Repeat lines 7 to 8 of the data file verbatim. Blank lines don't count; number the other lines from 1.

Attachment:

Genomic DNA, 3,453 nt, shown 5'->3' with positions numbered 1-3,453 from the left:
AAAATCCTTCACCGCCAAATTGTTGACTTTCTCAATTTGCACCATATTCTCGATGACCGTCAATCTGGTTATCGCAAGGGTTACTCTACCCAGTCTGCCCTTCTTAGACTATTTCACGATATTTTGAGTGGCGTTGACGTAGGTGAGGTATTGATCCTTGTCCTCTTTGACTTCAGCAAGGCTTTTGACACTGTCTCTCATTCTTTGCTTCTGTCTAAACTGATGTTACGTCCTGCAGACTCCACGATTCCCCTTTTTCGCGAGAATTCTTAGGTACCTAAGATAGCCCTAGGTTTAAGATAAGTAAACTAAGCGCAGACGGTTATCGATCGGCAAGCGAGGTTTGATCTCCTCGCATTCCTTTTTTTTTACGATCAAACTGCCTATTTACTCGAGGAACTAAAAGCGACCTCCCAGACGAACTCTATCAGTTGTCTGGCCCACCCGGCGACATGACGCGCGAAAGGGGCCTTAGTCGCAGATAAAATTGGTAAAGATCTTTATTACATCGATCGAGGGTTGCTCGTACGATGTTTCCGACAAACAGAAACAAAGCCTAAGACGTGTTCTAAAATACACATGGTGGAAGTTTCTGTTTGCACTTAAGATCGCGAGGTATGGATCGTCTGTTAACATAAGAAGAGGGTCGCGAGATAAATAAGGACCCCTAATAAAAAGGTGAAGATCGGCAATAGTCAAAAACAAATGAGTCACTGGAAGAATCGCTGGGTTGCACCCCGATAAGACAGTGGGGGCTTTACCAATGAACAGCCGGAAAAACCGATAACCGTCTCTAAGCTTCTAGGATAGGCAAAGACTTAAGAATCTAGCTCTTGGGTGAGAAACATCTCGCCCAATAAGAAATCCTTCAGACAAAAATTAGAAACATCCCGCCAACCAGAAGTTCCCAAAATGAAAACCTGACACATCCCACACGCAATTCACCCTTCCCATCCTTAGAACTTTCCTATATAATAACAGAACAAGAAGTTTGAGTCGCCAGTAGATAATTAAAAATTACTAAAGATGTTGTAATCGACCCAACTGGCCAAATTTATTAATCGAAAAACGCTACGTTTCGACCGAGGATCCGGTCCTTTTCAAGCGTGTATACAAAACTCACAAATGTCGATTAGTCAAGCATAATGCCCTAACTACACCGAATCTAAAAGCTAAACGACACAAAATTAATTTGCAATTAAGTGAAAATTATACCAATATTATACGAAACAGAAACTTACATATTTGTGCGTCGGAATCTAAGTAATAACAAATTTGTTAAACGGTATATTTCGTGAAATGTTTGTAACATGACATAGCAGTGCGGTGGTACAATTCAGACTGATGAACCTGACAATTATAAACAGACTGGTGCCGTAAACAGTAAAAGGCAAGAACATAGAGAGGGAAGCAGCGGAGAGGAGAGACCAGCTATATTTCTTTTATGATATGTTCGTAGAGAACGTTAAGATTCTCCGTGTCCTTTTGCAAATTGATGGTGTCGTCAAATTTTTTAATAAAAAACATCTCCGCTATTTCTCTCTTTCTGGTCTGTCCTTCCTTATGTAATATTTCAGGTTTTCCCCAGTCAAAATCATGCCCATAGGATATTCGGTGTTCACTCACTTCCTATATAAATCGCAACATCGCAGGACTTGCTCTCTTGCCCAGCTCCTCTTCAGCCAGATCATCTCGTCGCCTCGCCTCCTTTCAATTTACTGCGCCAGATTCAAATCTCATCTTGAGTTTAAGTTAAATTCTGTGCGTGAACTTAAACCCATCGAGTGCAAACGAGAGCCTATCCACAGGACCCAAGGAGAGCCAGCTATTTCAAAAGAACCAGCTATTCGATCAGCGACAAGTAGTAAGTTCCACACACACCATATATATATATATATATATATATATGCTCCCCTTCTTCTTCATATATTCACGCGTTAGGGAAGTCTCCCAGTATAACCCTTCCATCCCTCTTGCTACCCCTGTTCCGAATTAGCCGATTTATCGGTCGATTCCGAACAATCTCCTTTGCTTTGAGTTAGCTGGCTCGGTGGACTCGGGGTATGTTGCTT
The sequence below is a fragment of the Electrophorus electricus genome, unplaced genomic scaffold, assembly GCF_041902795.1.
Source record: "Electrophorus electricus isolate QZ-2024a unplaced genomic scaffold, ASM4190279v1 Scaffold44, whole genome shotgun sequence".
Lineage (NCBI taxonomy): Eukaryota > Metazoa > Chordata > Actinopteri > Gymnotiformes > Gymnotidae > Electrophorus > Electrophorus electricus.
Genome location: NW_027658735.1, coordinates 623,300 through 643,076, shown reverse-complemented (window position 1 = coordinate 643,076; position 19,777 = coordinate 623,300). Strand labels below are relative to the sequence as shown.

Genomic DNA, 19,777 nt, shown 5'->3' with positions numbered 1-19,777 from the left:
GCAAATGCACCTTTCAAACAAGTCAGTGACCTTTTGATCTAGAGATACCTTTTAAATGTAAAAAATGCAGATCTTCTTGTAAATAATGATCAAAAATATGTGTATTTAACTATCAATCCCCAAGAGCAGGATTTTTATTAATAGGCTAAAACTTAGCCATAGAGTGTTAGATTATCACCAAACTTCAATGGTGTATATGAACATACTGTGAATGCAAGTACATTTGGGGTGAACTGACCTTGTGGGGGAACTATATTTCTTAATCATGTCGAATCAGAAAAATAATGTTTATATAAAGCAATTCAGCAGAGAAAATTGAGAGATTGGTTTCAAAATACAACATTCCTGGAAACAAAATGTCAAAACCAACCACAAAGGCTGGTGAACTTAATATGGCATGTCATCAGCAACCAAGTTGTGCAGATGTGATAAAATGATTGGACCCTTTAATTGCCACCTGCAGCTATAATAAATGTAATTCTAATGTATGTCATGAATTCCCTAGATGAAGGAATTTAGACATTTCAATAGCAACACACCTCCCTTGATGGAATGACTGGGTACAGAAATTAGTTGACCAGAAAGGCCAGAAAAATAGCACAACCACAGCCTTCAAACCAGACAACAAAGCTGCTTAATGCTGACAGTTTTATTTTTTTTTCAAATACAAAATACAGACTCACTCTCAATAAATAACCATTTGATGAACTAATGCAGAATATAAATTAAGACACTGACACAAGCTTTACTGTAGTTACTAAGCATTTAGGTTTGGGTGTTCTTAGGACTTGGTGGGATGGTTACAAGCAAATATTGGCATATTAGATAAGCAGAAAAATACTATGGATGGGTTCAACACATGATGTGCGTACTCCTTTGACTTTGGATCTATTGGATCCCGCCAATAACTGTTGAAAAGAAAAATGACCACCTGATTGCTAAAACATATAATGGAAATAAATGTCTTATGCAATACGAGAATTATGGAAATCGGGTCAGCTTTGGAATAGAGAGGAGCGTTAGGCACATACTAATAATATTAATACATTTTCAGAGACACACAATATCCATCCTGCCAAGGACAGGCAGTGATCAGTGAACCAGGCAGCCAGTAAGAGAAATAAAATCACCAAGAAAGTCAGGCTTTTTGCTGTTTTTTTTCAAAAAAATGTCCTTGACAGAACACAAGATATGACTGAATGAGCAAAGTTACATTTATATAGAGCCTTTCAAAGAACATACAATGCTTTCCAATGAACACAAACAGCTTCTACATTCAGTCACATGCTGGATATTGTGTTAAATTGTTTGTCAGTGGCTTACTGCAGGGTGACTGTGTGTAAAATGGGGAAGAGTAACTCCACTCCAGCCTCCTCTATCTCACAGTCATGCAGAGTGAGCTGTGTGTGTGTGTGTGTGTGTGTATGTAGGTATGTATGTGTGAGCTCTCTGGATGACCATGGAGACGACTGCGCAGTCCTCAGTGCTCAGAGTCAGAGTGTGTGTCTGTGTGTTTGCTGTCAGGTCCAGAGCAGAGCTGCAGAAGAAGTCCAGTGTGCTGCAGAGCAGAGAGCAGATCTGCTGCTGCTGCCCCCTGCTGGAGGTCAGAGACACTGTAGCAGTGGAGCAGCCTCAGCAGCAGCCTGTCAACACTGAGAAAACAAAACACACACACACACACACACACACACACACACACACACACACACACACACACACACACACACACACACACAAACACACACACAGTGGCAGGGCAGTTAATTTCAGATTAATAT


Genomic DNA, 19,777 nt, shown 5'->3' with positions numbered 1-19,777 from the left:
GCAAATGCACCTTTCAAACAAGTCAGTGACCTTTTGATCTAGAGATACCTTTTAAATGTAAAAAATGCAGATCTTCTTGTAAATAATGATCAAAAATATGTGTATTTAACTATCAATCCCCAAGAGCAGGATTTTTATTAATAGGCTAAAACTTAGCCATAGAGTGTTAGATTATCACCAAACTTCAATGGTGTATATGAACATACTGTGAATGCAAGTACATTTGGGGTGAACTGACCTTGTGGGGGAACTATATTTCTTAATCATGTCGAATCAGAAAAATAATGTTTATATAAAGCAATTCAGCAGAGAAAATTGAGAGATTGGTTTCAAAATACAACATTCCTGGAAACAAAATGTCAAAACCAACCACAAAGGCTGGTGAACTTAATATGGCATGTCATCAGCAACCAAGTTGTGCAGATGTGATAAAATGATTGGACCCTTTAATTGCCACCTGCAGCTATAATAAATGTAATTCTAATGTATGTCATGAATTCCCTAGATGAAGGAATTTAGACATTTCAATAGCAACACACCTCCCTTGATGGAATGACTGGGTACAGAAATTAGTTGACCAGAAAGGCCAGAAAAATAGCACAACCACAGCCTTCAAACCAGACAACAAAGCTGCTTAATGCTGACAGTTTTATTTTTTTTTCAAATACAAAATACAGACTCACTCTCAATAAATAACCATTTGATGAACTAATGCAGAATATAAATTAAGACACTGACACAAGCTTTACTGTAGTTACTAAGCATTTAGGTTTGGGTGTTCTTAGGACTTGGTGGGATGGTTACAAGCAAATATTGGCATATTAGATAAGCAGAAAAATACTATGGATGGGTTCAACACATGATGTGCGTACTCCTTTGACTTTGGATCTATTGGATCCCGCCAATAACTGTTGAAAAGAAAAATGACCACCTGATTGCTAAAACATATAATGGAAATAAATGTCTTATGCAATACGAGAATTATGGAAATCGGGTCAGCTTTGGAATAGAGAGGAGCGTTAGGCACATACTAATAATATTAATACATTTTCAGAGACACACAATATCCATCCTGCCAAGGACAGGCAGTGATCAGTGAACCAGGCAGCCAGTAAGAGAAATAAAATCACCAAGAAAGTCAGGCTTTTTGCTGTTTTTTTTCAAAAAAATGTCCTTGACAGAACACAAGATATGACTGAATGAGCAAAGTTACATTTATATAGAGCCTTTCAAAGAACATACAATGCTTTCCAATGAACACAAACAGCTTCTACATTCAGTCACATGCTGGATATTGTGTTAAATTGTTTGTCAGTGGCTTACTGCAGGGTGACTGTGTGTAAAATGGGGAAGAGTAACTCCACTCCAGCCTCCTCTATCTCACAGTCATGCAGAGTGAGCTGTGTGTGTGTGTGTGTGTGTGTATGTAGGTATGTATGTGTGAGCTCTCTGGATGACCATGGAGACGACTGCGCAGTCCTCAGTGCTCAGAGTCAGAGTGTGTGTCTGTGTGTTTGCTGTCAGGTCCAGAGCAGAGCTGCAGAAGAAGTCCAGTGTGCTGCAGAGCAGAGAGCAGATCTGCTGCTGCTGCCCCCTGCTGGAGGTCAGAGACACTGTAGCAGTGGAGCAGCCTCAGCAGCAGCCTGTCAACACTGAGAAAACAAAACACACACACACACACACACACACACACACACACACACACACACACACACACACACACACACACACACACAAACACACACACAGTGGCAGGGCAGTTAATTTCAGATTAATAT